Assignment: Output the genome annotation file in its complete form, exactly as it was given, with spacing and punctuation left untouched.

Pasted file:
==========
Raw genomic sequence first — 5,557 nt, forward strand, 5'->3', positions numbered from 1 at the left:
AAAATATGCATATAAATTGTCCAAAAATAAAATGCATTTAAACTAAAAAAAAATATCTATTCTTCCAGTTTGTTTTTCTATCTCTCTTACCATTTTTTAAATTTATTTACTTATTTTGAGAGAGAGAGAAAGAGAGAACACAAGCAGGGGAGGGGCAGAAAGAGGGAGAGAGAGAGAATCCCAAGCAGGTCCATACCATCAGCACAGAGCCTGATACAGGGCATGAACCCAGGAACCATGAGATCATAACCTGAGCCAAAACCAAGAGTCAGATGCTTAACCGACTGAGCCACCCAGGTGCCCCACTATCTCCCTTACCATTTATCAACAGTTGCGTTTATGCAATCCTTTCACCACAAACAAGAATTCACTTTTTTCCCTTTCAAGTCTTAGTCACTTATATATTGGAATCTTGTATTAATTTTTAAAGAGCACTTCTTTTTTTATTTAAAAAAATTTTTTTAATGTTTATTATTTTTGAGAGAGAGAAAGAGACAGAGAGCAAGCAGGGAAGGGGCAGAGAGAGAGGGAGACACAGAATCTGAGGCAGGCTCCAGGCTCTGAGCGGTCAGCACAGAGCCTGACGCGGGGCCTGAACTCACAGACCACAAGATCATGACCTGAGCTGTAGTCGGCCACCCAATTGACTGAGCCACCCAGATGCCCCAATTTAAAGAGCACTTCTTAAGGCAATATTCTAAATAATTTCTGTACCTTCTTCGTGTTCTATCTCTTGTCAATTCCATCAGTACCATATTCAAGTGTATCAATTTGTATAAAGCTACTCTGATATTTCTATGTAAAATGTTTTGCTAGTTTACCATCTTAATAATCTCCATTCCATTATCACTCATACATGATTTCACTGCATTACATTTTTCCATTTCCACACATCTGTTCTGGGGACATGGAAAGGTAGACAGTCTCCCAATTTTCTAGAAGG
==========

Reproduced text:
Raw genomic sequence first — 5,557 nt, forward strand, 5'->3', positions numbered from 1 at the left:
AAAATATGCATATAAATTGTCCAAAAATAAAATGCATTTAAACTAAAAAAAAATATCTATTCTTCCAGTTTGTTTTTCTATCTCTCTTACCATTTTTTAAATTTATTTACTTATTTTGAGAGAGAGAGAAAGAGAGAACACAAGCAGGGGAGGGGCAGAAAGAGGGAGAGAGAGAGAATCCCAAGCAGGTCCATACCATCAGCACAGAGCCTGATACAGGGCATGAACCCAGGAACCATGAGATCATAACCTGAGCCAAAACCAAGAGTCAGATGCTTAACCGACTGAGCCACCCAGGTGCCCCACTATCTCCCTTACCATTTATCAACAGTTGCGTTTATGCAATCCTTTCACCACAAACAAGAATTCACTTTTTTCCCTTTCAAGTCTTAGTCACTTATATATTGGAATCTTGTATTAATTTTTAAAGAGCACTTCTTTTTTTATTTAAAAAAATTTTTTTAATGTTTATTATTTTTGAGAGAGAGAAAGAGACAGAGAGCAAGCAGGGAAGGGGCAGAGAGAGAGGGAGACACAGAATCTGAGGCAGGCTCCAGGCTCTGAGCGGTCAGCACAGAGCCTGACGCGGGGCCTGAACTCACAGACCACAAGATCATGACCTGAGCTGTAGTCGGCCACCCAATTGACTGAGCCACCCAGATGCCCCAATTTAAAGAGCACTTCTTAAGGCAATATTCTAAATAATTTCTGTACCTTCTTCGTGTTCTATCTCTTGTCAATTCCATCAGTACCATATTCAAGTGTATCAATTTGTATAAAGCTACTCTGATATTTCTATGTAAAATGTTTTGCTAGTTTACCATCTTAATAATCTCCATTCCATTATCACTCATACATGATTTCACTGCATTACATTTTTCCATTTCCACACATCTGTTCTGGGGACATGGAAAGGTAGACAGTCTCCCAATTTTCTAGAAGG